A week after Sarah Palin’s speech at the Republican National Convention, I’m still reeling from her verbal assault on community organizing. Her calculated, aggressive dismemberment of Barack Obama’s early career did more than call into question his qualifications for President – in one widely watched speech she spat in the face of the very people she wants to help her win in November, and in the faces of hundreds of thousands (millions perhaps?) of everyday Americans who give of their time and talents in an effort to make their cities, schools, churches and other civic organizations stronger.
Community organizing is at the heart of the American experience, and Palin’s disparagement of the effort as one that “lacks responsibilities” is a worm eating into the apple of our democratic institutions. Worse than lies, Palin’s lashing does more than distort the truth – her poisonous words erode our faith in the ability for regular Americans to effect change and improve the very organizations we depend on for faith, friendship, and family.
If you’ve ever gone from house to house in your neighborhood, gathering signatures on a petition so you can request a stop sign at an intersection where school kids cross daily, you’ve been a community organizer. Perhaps you’ve been alarmed at the number of times your local beach has been closed because of poor water quality. You and your neighbors have gone to town board meetings and asked for answers to your questions. Before you know it you’re writing emails and contacting friends and neighbors, newspapers and radio stations for long hours after your kids are asleep and in bed, working on your own time to ensure that everyone can swim at the town beach. That’s community organizing. Think, too, of the garage sales and food drives that you’ve participated in at your church. The call went out for someone to help and you raised your hand. Before you knew it you were recruiting people for various committees and spending more time on this event than you were on your own garden, which began to sprout weeds. But, the event was a huge success, and because of your efforts, your church sent $10,000 to a small church in Louisiana after Hurricane Katrina, and the money helped people in that community purchase food they couldn’t afford. You know what? – you were a community organizer.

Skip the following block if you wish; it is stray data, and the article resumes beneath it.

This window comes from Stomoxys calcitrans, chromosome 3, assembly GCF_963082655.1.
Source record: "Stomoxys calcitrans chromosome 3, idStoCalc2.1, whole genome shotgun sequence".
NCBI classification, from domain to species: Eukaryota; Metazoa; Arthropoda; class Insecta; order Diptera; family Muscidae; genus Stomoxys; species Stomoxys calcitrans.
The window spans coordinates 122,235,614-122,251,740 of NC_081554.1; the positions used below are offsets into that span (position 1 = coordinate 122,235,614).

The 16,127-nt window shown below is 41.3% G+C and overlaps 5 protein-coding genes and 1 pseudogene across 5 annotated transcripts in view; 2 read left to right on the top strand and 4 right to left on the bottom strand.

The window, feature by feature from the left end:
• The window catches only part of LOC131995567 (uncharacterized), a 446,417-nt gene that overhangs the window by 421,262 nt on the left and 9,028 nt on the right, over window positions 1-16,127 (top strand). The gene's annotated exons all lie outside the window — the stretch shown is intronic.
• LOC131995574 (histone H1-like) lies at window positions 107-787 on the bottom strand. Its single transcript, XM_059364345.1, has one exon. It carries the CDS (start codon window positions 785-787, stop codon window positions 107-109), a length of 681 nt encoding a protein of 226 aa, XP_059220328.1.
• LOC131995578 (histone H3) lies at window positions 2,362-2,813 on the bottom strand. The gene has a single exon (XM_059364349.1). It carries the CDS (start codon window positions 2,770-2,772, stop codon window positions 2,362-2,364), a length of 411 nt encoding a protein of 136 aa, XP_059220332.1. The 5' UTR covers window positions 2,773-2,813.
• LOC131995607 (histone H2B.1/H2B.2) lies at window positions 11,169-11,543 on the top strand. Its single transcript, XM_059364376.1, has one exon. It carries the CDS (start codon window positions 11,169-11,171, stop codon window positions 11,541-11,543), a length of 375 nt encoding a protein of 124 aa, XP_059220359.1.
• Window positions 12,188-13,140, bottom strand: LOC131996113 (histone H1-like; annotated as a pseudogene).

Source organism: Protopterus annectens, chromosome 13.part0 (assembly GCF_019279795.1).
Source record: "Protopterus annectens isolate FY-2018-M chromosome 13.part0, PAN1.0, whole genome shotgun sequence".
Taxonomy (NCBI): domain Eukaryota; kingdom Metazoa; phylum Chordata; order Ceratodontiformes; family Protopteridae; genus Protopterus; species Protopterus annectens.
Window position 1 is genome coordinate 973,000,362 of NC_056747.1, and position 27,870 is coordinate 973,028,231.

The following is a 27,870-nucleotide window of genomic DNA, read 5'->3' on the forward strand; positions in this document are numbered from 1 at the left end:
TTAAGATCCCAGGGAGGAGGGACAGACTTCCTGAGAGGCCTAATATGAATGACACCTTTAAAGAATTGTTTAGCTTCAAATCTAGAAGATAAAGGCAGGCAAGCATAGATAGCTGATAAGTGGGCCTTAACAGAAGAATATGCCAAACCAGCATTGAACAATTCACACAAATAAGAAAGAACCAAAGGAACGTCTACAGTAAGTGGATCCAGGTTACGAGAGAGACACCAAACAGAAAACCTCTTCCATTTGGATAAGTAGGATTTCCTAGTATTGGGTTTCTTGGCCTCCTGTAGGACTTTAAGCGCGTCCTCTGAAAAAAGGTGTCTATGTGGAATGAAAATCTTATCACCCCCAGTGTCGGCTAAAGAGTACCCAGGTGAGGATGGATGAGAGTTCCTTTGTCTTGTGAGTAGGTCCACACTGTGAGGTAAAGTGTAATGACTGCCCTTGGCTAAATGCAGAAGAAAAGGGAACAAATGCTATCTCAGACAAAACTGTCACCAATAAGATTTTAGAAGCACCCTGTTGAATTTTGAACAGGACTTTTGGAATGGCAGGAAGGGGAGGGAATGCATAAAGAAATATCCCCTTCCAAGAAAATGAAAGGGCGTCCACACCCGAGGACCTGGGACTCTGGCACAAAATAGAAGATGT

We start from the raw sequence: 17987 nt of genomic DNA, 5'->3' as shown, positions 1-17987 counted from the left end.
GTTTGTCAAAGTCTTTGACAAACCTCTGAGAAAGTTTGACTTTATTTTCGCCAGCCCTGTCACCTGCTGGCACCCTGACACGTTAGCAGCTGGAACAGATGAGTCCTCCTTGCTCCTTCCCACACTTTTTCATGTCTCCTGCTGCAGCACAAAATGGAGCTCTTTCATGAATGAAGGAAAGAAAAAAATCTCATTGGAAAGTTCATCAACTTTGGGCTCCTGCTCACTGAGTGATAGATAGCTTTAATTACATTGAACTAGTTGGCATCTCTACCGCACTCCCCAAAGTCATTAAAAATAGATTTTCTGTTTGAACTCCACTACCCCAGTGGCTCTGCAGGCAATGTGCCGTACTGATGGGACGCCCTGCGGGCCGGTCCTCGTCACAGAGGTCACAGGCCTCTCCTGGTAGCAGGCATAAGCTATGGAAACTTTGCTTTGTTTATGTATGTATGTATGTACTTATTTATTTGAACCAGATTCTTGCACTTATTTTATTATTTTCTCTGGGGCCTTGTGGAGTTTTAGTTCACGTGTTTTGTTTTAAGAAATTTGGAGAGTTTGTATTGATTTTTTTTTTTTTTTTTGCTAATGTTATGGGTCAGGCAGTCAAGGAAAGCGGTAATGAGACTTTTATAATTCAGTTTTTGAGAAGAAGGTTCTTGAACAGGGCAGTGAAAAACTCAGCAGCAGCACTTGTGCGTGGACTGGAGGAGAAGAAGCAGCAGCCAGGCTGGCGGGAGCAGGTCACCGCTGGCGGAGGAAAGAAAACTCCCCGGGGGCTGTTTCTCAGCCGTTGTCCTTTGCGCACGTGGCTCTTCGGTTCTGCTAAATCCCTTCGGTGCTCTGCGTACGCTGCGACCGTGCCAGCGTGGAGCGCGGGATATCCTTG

Our country has stronger civic organizations than any other country in the world. Americans volunteer more and give more money to worthy causes than any other people in the world – many times over. And when a person stands in front of this entire country and lashes out at this effort as unworthy of her approval and asks to be Vice President of the United States, I ask myself – what kind of America does she envisage? How does she think she can shrink government and shift more and more responsibilities to people themselves, and the community organizations they work with, if the efforts of community organizers are so belittled?
Community organizers also address long term, deep rooted issues in neighborhoods around the country. In some places, gun violence is a real problem, and regular people from small neighborhoods gather in the meeting rooms of local churches and put their heads together to figure out how they can reduce gun violence and keep their youth in school. Community organizers help these groups of deeply concerned people into avenues that can produce results. They help set up after school programs, they organize basketball and soccer leagues, they start mentoring programs so kids have a safe place to study and ask questions. Community organizers recognize the limits of government and roll up their shirt sleeves and get to work. They don’t let inadequate funding, indifference from politicians and local government stop them; in fact, it’s these conditions that are often the breeding ground for community organizers.
I can’t think of a better beginning for a politician than community organizing. It’s out of the spotlight and unglamorous, it requires long hours and less pay, and every gain is hard won. But hopefully, those gains stick, and a small success gives people hope, skill, confidence, and the experience to fight the next fight. Community organizers know that real change is slow, that slogans don’t accomplish the task at hand, and that naysayers will forever disparage their efforts as naïve, unrealistic, or foolishly optimistic. Sarah Palin’s remarks took direct aim at more than Barack Obama – she’s hoping to strike a blow at our optimism, determination, and belief that we can improve our communities and make our country stronger.
Sarah Palin is wrong – outsider, maverick politicians don’t make things happen, community organizers do, and so do the millions of people who put in long hours improving their towns, cites, parks and schools. They put community first, and make the United States a better country because of it.
birch and grasses alone on the snow, grey sky indistinguishable. the flat world falls into the edge of time, lifeless, dull wedge of horizon and soundless ...